.comment-link {margin-left:.6em;}
Visit Freedom's Zone Donate To Project Valour

Friday, January 09, 2009

Once In A Blue Moon

China: 70 city home price index declines slightly over 2008, with half the decline occurring in the last month. Big surprise. Biggest losers - Shenzhen (-18.1%) & Guangzhou (-9.4%). It's kind of the same old, same old, happening in a different alphabet. Here is a very good Christian Science Monitor article on general aspects of the current Chinese economy, if you are interested. The average American thinks Communism = all these social benefits, but in fact China's economy is hypercapitalism for the average peon. Industries get a lot of state support. In recent years the Chinese have tried to implement more worker protection measures (companies must pay back wages), but they are now backing off some of those because of the slump.

Recent suggestions and efforts to improve the Chinese economy have included:
France - surprise to the downside on industrial output for November:
Output at factories and utilities fell 2.4 percent from the previous month, Insee, the Paris-based statistics office, said today. Economists expected a drop of 0.8 percent, according to the median of 17 forecasts in a Bloomberg News survey. Manufacturing slumped 3.1 percent after a revised decline of 4.4 percent, the biggest since May 1997.

“Everyone expects the fourth quarter to be just about the worst in memory,” Jean-Louis Mourier, economist at Aurel Leven in Paris said on Bloomberg Television. “These numbers confirm that industrial activity really contracted after mid- September.”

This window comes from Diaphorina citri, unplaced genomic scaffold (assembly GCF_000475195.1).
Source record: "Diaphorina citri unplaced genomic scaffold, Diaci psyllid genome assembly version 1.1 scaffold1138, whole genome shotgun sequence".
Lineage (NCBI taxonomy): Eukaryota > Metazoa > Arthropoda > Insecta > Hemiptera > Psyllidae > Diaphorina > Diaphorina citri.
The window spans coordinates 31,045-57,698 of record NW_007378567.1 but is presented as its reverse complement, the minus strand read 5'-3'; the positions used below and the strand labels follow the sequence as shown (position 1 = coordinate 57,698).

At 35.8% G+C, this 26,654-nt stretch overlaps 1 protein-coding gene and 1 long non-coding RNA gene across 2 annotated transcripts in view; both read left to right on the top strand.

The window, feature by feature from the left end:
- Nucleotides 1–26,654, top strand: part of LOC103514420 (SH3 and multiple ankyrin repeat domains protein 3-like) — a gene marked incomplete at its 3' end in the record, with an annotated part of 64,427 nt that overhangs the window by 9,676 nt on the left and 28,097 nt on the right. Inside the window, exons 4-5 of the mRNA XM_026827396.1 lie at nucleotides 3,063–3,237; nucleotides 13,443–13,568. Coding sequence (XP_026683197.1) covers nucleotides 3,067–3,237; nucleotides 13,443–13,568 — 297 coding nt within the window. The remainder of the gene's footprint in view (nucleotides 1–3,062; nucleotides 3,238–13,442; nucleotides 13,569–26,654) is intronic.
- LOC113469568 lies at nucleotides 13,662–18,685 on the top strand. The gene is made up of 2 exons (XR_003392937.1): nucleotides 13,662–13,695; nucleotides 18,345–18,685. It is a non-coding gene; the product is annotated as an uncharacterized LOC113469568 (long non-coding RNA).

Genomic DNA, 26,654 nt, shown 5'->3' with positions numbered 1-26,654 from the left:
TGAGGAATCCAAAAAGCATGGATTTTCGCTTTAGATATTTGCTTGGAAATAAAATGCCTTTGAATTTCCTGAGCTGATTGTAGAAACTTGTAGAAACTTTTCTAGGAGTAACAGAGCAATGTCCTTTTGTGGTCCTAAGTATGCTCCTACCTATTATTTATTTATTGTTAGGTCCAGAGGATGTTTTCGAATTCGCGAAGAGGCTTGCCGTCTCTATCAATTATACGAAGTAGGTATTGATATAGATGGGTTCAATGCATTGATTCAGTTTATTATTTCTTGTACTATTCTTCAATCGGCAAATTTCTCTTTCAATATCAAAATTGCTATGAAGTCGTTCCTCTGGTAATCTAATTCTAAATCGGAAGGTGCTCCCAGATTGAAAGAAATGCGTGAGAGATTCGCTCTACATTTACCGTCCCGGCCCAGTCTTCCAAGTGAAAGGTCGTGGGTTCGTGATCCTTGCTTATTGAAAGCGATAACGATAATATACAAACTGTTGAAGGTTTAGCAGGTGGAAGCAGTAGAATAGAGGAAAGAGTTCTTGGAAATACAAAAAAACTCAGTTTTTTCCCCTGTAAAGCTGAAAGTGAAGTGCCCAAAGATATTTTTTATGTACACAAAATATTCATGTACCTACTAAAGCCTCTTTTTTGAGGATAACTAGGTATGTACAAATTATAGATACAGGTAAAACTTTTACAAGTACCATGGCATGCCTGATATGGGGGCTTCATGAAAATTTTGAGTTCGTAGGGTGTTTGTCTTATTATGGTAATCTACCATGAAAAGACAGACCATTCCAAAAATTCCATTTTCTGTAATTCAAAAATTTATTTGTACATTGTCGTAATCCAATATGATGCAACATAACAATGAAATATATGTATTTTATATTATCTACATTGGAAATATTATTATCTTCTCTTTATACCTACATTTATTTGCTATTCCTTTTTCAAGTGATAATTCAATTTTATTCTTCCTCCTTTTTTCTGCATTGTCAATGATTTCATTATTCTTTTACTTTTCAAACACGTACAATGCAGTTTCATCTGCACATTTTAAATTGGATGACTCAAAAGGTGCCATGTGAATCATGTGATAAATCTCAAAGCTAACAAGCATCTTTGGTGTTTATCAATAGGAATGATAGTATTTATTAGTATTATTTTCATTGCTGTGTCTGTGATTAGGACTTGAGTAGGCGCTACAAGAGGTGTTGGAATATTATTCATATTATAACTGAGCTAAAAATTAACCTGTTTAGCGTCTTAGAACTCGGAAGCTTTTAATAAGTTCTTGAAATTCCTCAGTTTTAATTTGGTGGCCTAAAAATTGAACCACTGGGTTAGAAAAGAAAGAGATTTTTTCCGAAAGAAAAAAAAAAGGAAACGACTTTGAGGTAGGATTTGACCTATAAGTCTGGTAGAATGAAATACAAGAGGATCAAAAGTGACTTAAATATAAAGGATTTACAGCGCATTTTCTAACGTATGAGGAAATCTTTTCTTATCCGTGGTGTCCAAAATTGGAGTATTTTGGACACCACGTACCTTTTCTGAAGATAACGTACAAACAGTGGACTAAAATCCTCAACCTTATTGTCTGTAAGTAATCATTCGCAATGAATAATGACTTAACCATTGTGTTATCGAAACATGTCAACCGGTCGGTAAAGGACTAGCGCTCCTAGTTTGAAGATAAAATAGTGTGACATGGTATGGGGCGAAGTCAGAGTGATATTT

Year over year, industrial production dropped 9%, and manufacturing 11%. That's considerably worse than US numbers for November, and it makes me worry about what US numbers will look like in January.

Germany: Surprise to the downside on industrial output in November. -3.1% on the month, -10% on the year. I could go through a bunch of other countries in Europe, but why bother? Spain's fell about 15% over the year.

Remember, Japan's industrial output dropped 8.1% for November, and if I recall correctly, that made for about a 16% drop over the year. Brazil's industrial output dropped 5.2% for November, which makes a 6.2% decline for the year. The Brazilian auto mfrg numbers are already out, and are so poor that December's industrial output is sure to decline again sharply.

And the blue moon is shining in the sky. According to the January release of US consumer credit, which covers consumer credit through November, the impossible has happened. Real - not SA - outstanding non-revolving credit has dropped. Much of that is auto loans. From September, outstanding non-revolving credit dropped about 13 billion. Only about 90 billion to go before we can expect some recovery in autos!!! We'd hit that sometime in the third quarter. It can't come soon enough for Brazil.

Comments: Post a Comment

Links to this post:

Create a Link

<< Home

This page is powered by Blogger. Isn't yours?